Wednesday, 6 April 2016
I would like to draw the reader's attention to a blog that focusses on driving simulators and driver training. Especially the following blog posts may be of interest to anyone interested in driver training and simulators:
The advantages of using a driving simulator for driver training discusses the fact that the traditional form of driver training in a learner car does not convey the most optimal form of training for car driving. Driving a car requires complex multitasking where a large number of tasks are performed simultaneously. This has very specific training requirements that are better met in a driver training simulator.
Task automation in car driver education zooms in on the task automation aspect that is trained specifically in a driving simulator. When a driver is overloaded because the driving environment demands more attention than the driver can allocate, a phenomenon called 'cognitive tunneling' occurs that increases accident risk.
Practice is all in driver training argues that a good driver has practiced a lot in all relevant traffic tasks and that simulators are very proficient in giving a lot of consistent practice to the learner driver. Specific driving tasks are practiced without the distractions and stress that comes with driver training in a learner car on public roads. Also, a driver training in a driving simulator ensures that the trainee gets sufficient practice in all driving related tasks. Also check this post about the type of car driving simulator.
Sunday, 3 April 2016
Some driving schools perform consistently well while other perform not so well. There has been some research into determining factors that contribute to the quality of driver training, and the amount of practice in relevant driving tasks appears to be a very important factor. Lack of driving experience is probably the most important reason why young drivers fail for their driving exams or are overrepresented in the accident statistics. This suggests that driving schools with an excellent track record give their students a lot of driving experience in various driving tasks. This suggests that it is not a very good idea to apply for crash courses that promise a curriculum that has been reduced in time to just a couple of weeks. It also suggests that a learner permit where young drivers are supervised by an experienced driver and have to practice a lot while they are only allowed to drive in favourable circumstances (for example only during daylight) is probably a good idea. It has never been proved that supervision by professional instructors results in better drivers or higher pass rates at exams, compared to supervision by parents. All in all, extensive practice appears to be the most important factor in passing of failing for the driving test.
Quality of the driving school is an important factor in the choice of a driving school by a learner driver. In most countries it is difficult for a learner driver to find information about the quality of driving schools. In the Netherlands, around 7750 driving schools were registered in 2012. All driving instructors have to be licenced and all have followed extensive training to become a registered instructor. In order to apply for a driving test, 40 lessons (one hour per lesson) are required, on average, in a learner car on public roads. The instructor determines when the learner driver is ready to pass for the test. Still, year after year the average pass ratio for the driver test (first time) is around 50%.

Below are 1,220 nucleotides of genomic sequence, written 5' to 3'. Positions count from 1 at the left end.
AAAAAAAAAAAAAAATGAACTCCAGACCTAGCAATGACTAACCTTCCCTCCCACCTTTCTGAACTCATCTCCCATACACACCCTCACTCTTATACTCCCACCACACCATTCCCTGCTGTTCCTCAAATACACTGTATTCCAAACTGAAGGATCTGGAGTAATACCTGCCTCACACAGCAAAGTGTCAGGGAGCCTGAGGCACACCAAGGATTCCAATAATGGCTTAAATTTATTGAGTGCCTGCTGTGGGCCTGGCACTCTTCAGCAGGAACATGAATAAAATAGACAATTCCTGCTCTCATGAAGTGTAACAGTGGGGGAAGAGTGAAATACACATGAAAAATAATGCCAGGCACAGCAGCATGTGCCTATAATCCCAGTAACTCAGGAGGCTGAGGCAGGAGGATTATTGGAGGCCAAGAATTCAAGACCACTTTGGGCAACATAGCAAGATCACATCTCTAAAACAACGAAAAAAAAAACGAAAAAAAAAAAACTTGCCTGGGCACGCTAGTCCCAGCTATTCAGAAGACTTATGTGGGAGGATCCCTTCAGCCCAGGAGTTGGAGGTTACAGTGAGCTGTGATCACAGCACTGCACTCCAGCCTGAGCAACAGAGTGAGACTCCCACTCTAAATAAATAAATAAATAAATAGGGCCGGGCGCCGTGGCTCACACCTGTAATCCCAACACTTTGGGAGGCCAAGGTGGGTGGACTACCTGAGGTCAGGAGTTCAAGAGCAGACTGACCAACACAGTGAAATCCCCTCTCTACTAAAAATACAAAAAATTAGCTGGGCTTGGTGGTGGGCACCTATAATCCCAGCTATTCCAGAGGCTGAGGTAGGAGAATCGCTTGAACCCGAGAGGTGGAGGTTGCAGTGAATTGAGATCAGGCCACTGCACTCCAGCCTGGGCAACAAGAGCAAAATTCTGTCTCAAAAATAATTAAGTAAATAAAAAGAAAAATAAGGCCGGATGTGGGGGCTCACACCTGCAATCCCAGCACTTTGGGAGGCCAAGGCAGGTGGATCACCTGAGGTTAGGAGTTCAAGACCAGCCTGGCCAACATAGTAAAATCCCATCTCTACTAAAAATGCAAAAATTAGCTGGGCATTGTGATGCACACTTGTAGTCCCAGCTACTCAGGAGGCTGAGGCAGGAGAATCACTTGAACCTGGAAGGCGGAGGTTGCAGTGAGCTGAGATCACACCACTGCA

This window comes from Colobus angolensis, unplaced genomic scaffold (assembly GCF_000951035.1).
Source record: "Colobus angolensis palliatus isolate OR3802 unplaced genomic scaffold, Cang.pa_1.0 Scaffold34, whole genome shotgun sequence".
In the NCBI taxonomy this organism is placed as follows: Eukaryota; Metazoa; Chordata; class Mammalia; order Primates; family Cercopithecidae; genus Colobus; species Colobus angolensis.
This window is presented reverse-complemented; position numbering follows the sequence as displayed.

In the Netherlands the pass ratios of driving schools are publicly available via the website of the examination institute (CBR). This information is generally available to the public and is used by learner drivers to choose a driving school for their driver training. A number of driving schools have consistent high scores while other driving school consistently perform poorly on pass ratio. Lets define a good driving school as a driving school where more than 75% of all students pass the first time they do the driving test. Over a large sample of driving schools, around 12,5% of all driving schools can be qualified as 'good', according to this definition. If we define a poor driving school as one where only 25% of all students pass for their exam the first time, then around 17,5% of all driving schools can be considered 'poor'. 70% of all driving schools are then 'average'.
The 'good' driving schools generally attract a lot more learner drivers. They do well economically, while the 'poor' driving schools often struggle to survive, because the market is highly competitive. A pass percentage lower than 25% is low according to Dutch standards, whereas a pass ratio of 50% is considered 'normal'. These driving schools can benefit strongly by using a car driving simulator to increase the level of practice and task automation in their students. This will improve the quality of driver training for these low performing driving schools, because the simulator curriculum promotes task automation and extensive practive in relevant driving tasks. It is expected that this will increase the pass ratio and thus attract more customers.